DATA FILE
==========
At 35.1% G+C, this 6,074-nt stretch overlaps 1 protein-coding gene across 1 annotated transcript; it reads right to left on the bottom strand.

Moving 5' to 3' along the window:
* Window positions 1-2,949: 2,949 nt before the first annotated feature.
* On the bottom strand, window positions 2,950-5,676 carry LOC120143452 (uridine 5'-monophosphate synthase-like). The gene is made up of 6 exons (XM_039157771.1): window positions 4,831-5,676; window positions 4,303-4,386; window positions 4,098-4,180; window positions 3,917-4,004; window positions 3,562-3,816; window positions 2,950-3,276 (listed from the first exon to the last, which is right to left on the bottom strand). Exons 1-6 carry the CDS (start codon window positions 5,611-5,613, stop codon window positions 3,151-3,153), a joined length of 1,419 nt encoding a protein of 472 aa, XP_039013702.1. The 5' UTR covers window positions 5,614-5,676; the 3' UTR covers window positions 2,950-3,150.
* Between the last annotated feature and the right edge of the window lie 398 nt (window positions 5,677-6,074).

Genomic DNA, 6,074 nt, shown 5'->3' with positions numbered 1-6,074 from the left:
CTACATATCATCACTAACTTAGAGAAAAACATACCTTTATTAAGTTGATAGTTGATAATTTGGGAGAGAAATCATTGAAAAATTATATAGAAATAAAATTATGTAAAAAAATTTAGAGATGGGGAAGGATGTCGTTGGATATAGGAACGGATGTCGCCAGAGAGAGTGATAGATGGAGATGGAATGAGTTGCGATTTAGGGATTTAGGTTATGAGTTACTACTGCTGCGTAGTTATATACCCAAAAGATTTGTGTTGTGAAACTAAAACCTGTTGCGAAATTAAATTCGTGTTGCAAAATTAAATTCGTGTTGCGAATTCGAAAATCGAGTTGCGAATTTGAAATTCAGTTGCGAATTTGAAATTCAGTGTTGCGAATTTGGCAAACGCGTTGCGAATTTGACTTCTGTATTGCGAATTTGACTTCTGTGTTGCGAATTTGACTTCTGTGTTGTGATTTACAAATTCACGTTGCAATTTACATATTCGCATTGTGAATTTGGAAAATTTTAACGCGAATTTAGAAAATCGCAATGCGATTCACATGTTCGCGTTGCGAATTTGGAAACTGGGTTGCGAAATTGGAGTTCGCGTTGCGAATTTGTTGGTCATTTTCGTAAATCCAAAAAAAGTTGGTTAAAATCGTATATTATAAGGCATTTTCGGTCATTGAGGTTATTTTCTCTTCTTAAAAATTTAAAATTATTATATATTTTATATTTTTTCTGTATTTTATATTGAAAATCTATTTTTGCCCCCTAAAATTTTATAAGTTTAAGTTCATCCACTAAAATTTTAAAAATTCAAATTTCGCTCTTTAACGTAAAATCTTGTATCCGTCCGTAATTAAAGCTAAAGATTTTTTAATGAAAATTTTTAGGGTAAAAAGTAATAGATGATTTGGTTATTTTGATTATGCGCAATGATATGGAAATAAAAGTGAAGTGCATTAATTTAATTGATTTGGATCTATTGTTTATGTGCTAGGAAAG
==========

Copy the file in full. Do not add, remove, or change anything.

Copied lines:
At 35.1% G+C, this 6,074-nt stretch overlaps 1 protein-coding gene across 1 annotated transcript; it reads right to left on the bottom strand.

Moving 5' to 3' along the window:
* Window positions 1-2,949: 2,949 nt before the first annotated feature.
* On the bottom strand, window positions 2,950-5,676 carry LOC120143452 (uridine 5'-monophosphate synthase-like). The gene is made up of 6 exons (XM_039157771.1): window positions 4,831-5,676; window positions 4,303-4,386; window positions 4,098-4,180; window positions 3,917-4,004; window positions 3,562-3,816; window positions 2,950-3,276 (listed from the first exon to the last, which is right to left on the bottom strand). Exons 1-6 carry the CDS (start codon window positions 5,611-5,613, stop codon window positions 3,151-3,153), a joined length of 1,419 nt encoding a protein of 472 aa, XP_039013702.1. The 5' UTR covers window positions 5,614-5,676; the 3' UTR covers window positions 2,950-3,150.
* Between the last annotated feature and the right edge of the window lie 398 nt (window positions 5,677-6,074).

Genomic DNA, 6,074 nt, shown 5'->3' with positions numbered 1-6,074 from the left:
CTACATATCATCACTAACTTAGAGAAAAACATACCTTTATTAAGTTGATAGTTGATAATTTGGGAGAGAAATCATTGAAAAATTATATAGAAATAAAATTATGTAAAAAAATTTAGAGATGGGGAAGGATGTCGTTGGATATAGGAACGGATGTCGCCAGAGAGAGTGATAGATGGAGATGGAATGAGTTGCGATTTAGGGATTTAGGTTATGAGTTACTACTGCTGCGTAGTTATATACCCAAAAGATTTGTGTTGTGAAACTAAAACCTGTTGCGAAATTAAATTCGTGTTGCAAAATTAAATTCGTGTTGCGAATTCGAAAATCGAGTTGCGAATTTGAAATTCAGTTGCGAATTTGAAATTCAGTGTTGCGAATTTGGCAAACGCGTTGCGAATTTGACTTCTGTATTGCGAATTTGACTTCTGTGTTGCGAATTTGACTTCTGTGTTGTGATTTACAAATTCACGTTGCAATTTACATATTCGCATTGTGAATTTGGAAAATTTTAACGCGAATTTAGAAAATCGCAATGCGATTCACATGTTCGCGTTGCGAATTTGGAAACTGGGTTGCGAAATTGGAGTTCGCGTTGCGAATTTGTTGGTCATTTTCGTAAATCCAAAAAAAGTTGGTTAAAATCGTATATTATAAGGCATTTTCGGTCATTGAGGTTATTTTCTCTTCTTAAAAATTTAAAATTATTATATATTTTATATTTTTTCTGTATTTTATATTGAAAATCTATTTTTGCCCCCTAAAATTTTATAAGTTTAAGTTCATCCACTAAAATTTTAAAAATTCAAATTTCGCTCTTTAACGTAAAATCTTGTATCCGTCCGTAATTAAAGCTAAAGATTTTTTAATGAAAATTTTTAGGGTAAAAAGTAATAGATGATTTGGTTATTTTGATTATGCGCAATGATATGGAAATAAAAGTGAAGTGCATTAATTTAATTGATTTGGATCTATTGTTTATGTGCTAGGAAAG